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State v. Winchester

Supreme Court of Maine

October 18, 2018

STATE OF MAINE
v.
DENNIS F. WINCHESTER

          Argued: September 13, 2018

          John W. Tebbetts, Esq. (orally), Tebbetts Law Office, LLC, Presque Isle, for appellant Dennis Winchester

          Todd R. Collins, District Attorney, James G. Mitchell Jr., Asst. Dist. Atty., and Kurt A. Kafferlin, Asst. Dist. Atty. (orally), Prosecutorial District 8, Caribou, for appellee State of Maine

          Panel: SAUFLEY, C.J., and ALEXANDER, MEAD, GORMAN, JABAR, and HUMPHREY, JJ. [*]

          MEAD, JUDGE

         [¶1] Dennis Winchester appeals from orders of the trial court (Aroostook County, Hunter, J.) denying his motions to suppress evidence that was seized by the Van Buren Police Department (VBPD) and Maine State Police (MSP) and then returned to the individuals who reported the items stolen. M.R. Crim. P. 41, 41A.[1] Winchester contends that (1) the State's alleged failure to preserve exculpatory evidence denied him a fair trial in violation of his due process rights and (2) two search warrants failed to designate all of the items to be seized with adequate particularity, making the warrants unconstitutionally vague. We discern no error and affirm.

         I. FACTS

         [¶2] "Viewing the evidence in the light most favorable to the motion court's order[s], the record supports the following facts." State v. Marquis, 2018 ME 39, ¶ 2, 181 A.3d 684 (citation omitted). In early November 2014, VBPD received two separate complaints of stolen items. In the first, carpentry tools were reported stolen, and Winchester's vehicle was identified by an eyewitness and by security camera footage as being at the location of the theft as it was taking place. In response, VBPD obtained a warrant to search Winchester's and his girlfriend's residence, vehicles, campers, and storage sheds; and to seize staging, bullets for a hammer drill, batteries, and eight power tools. The warrant thoroughly described each item to be seized using characteristics like type, manufacturer, color, dimensions, whether the equipment was corded or cordless, and any markings of the owner's initials.

         [¶3] With respect to the second complaint, truck tires and rims were reported stolen and were observed on Winchester's vehicle. Because this incident occurred outside of VBPD's jurisdiction, VBPD relayed this complaint to MSP.

         [¶4] Two days after the issuance of VBPD's warrant, VBPD and MSP executed the search warrant at Winchester's and his girlfriend's residence. The police seized several of the items listed in the warrant, as well as a .22 caliber semi-automatic rifle.[2] In addition, MSP seized Winchester's truck because the troopers observed-in plain view-tires and rims that immediately appeared to match the detailed description of those reported stolen.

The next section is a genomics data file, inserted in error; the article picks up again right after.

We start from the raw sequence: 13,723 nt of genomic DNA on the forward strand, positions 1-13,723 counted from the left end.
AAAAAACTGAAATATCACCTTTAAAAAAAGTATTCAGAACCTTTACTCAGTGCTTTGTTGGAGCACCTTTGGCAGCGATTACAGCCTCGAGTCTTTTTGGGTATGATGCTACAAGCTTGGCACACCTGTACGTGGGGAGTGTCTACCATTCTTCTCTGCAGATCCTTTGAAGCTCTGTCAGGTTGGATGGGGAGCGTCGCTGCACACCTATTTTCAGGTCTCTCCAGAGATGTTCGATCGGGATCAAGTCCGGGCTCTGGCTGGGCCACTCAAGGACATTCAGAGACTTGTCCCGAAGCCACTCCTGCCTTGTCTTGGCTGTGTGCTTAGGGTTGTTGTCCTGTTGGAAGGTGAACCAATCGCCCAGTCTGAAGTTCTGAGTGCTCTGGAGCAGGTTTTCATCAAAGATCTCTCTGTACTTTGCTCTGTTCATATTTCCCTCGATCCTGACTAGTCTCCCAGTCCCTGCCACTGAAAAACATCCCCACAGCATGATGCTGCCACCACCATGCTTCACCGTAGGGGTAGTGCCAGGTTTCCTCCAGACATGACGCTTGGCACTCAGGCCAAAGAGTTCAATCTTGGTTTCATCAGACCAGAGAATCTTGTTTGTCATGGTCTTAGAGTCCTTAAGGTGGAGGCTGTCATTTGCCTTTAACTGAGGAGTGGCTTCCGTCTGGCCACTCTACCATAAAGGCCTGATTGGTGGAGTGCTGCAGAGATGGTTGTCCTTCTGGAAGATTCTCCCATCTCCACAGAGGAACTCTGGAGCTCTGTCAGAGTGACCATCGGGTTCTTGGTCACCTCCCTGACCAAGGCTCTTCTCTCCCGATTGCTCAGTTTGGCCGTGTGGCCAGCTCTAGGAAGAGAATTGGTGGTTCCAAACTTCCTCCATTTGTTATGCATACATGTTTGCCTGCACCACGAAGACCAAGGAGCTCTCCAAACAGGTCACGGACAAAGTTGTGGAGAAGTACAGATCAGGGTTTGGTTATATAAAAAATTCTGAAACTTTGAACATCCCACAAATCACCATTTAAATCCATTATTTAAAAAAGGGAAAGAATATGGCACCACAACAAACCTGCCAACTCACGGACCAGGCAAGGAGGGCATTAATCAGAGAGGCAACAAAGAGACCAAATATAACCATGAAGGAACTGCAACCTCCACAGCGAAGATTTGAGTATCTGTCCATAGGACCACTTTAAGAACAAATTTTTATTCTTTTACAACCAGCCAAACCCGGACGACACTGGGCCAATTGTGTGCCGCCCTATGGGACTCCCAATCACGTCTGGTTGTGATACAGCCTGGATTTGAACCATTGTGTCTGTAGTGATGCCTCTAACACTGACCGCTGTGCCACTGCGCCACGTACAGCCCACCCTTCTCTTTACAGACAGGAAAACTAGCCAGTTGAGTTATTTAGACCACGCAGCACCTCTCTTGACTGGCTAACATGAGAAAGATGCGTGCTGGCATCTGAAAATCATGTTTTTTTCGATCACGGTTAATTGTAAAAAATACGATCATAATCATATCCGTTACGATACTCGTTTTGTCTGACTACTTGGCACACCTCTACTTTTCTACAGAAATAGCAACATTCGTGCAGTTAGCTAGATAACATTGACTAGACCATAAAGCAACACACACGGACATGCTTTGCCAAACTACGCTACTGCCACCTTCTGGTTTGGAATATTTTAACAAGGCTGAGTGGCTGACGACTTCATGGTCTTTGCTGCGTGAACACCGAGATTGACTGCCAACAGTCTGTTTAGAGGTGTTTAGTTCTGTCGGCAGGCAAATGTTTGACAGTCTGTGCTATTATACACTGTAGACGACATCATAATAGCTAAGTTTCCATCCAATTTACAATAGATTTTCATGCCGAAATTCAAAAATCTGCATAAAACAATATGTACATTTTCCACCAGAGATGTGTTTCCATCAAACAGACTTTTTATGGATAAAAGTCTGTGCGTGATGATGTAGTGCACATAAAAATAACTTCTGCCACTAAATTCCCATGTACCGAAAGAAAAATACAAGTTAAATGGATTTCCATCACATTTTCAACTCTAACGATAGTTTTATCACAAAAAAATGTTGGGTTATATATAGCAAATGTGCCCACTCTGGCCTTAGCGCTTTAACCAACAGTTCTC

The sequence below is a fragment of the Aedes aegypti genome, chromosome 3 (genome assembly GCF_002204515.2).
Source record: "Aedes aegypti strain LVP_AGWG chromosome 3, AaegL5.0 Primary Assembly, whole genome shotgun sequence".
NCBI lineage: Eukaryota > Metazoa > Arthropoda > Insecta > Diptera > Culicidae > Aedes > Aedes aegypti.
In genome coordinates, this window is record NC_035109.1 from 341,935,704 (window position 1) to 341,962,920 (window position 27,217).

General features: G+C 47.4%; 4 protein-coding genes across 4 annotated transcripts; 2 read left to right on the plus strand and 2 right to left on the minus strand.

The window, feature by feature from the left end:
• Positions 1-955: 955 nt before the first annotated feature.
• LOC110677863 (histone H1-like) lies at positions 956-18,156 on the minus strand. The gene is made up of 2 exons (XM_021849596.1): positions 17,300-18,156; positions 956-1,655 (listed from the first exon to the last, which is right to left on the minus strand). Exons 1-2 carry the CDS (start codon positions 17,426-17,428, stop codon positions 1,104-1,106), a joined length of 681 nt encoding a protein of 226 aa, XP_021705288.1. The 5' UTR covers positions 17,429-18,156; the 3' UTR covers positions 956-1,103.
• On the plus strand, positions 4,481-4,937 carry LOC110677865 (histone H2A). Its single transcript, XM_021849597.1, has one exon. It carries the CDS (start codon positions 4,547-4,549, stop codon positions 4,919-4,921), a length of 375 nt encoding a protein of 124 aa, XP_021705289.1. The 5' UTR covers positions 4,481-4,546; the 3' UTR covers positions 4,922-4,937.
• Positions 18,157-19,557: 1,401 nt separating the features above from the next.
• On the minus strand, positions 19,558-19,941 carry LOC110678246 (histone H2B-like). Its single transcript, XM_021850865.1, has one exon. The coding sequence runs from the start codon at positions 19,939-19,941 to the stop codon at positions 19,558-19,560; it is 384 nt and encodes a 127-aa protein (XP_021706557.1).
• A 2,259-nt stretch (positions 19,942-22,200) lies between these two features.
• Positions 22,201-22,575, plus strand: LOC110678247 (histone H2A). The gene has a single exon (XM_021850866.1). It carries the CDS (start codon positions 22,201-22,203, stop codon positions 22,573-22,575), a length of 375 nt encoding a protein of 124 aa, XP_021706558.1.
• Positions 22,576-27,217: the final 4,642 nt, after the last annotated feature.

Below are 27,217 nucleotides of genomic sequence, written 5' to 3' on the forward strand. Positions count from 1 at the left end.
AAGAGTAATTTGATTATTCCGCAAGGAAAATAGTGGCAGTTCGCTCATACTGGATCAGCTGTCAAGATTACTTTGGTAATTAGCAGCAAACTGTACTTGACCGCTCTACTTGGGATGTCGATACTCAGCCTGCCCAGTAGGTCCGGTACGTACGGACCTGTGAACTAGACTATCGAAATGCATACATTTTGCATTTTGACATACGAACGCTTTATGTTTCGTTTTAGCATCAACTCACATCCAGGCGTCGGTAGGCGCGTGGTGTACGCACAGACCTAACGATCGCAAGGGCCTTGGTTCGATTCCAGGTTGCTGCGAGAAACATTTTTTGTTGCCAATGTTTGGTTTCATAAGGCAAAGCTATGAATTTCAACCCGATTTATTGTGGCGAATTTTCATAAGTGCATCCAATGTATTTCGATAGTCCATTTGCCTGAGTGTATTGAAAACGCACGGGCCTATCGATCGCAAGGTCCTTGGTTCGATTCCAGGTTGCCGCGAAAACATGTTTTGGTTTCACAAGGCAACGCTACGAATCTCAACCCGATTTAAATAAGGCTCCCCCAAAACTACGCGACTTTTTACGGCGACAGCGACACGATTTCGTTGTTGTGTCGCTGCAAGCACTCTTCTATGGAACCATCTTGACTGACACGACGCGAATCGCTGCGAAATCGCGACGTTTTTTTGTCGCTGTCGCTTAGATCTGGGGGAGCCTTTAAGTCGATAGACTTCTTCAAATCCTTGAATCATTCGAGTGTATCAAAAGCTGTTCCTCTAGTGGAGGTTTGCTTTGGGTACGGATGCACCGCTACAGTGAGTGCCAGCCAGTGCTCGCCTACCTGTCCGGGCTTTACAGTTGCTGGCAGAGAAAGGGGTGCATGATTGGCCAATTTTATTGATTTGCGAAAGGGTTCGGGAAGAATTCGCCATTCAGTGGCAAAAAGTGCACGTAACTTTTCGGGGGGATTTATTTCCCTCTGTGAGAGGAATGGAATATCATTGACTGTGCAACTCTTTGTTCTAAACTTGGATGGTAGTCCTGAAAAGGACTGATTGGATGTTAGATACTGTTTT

[¶5] During the search, MSP photographed a large number of tools in the storage shed that they suspected were stolen. MSP and VBPD reached a verbal agreement with Winchester's girlfriend whereby she would allow them to return to the property to search for other stolen items as long as the officers and troopers did not bring third parties to inspect the items at the residence and gave her a receipt for any items seized. Later that day, MSP posted the photographs on social media, and as a result, they received several additional reports concerning stolen items.

         [¶6] On November 11, 2014, MSP requested and received a second warrant authorizing a search of the storage shed and the seizure of batteries, a paint sprayer, a tool kit, gas cans, a trimmer, a ladder, and an air compressor- all described using characteristics such as brand, color, model number, and size. The warrant was executed the same day, and many items listed were seized. With Winchester's girlfriend's permission, MSP then returned to the residence on several other occasions through November and December 2014 to retrieve more items that had been reported stolen that the troopers remembered seeing while executing the search warrant. Items were seized, and the girlfriend was provided with property receipts.

         [¶7] While this was occurring, VBPD received another report of missing property; an individual suspected Winchester of taking his canoe. Remembering having seen canoes on Winchester's and his girlfriend's property during the execution of VBPD's search warrant, the chief of VBPD sent an officer to the property to inspect the canoes. With the girlfriend's consent, the officer seized a canoe that matched the description of the canoe that was reported stolen.

         [¶8] After seizing items over the course of November and December 2014, VBPD and MSP allowed the individuals who had reported the thefts to identify the various items that they claimed belonged to them. The police then confirmed ownership based upon whether the individuals could provide specific descriptions of the items, registration numbers, receipts, manuals, or knowledge of identifying characteristics, such as initials or certain colored paint splatter. Once satisfied with the identifications, and after determining that the owners needed many of the items for their livelihoods or for other reasons, the police returned ...


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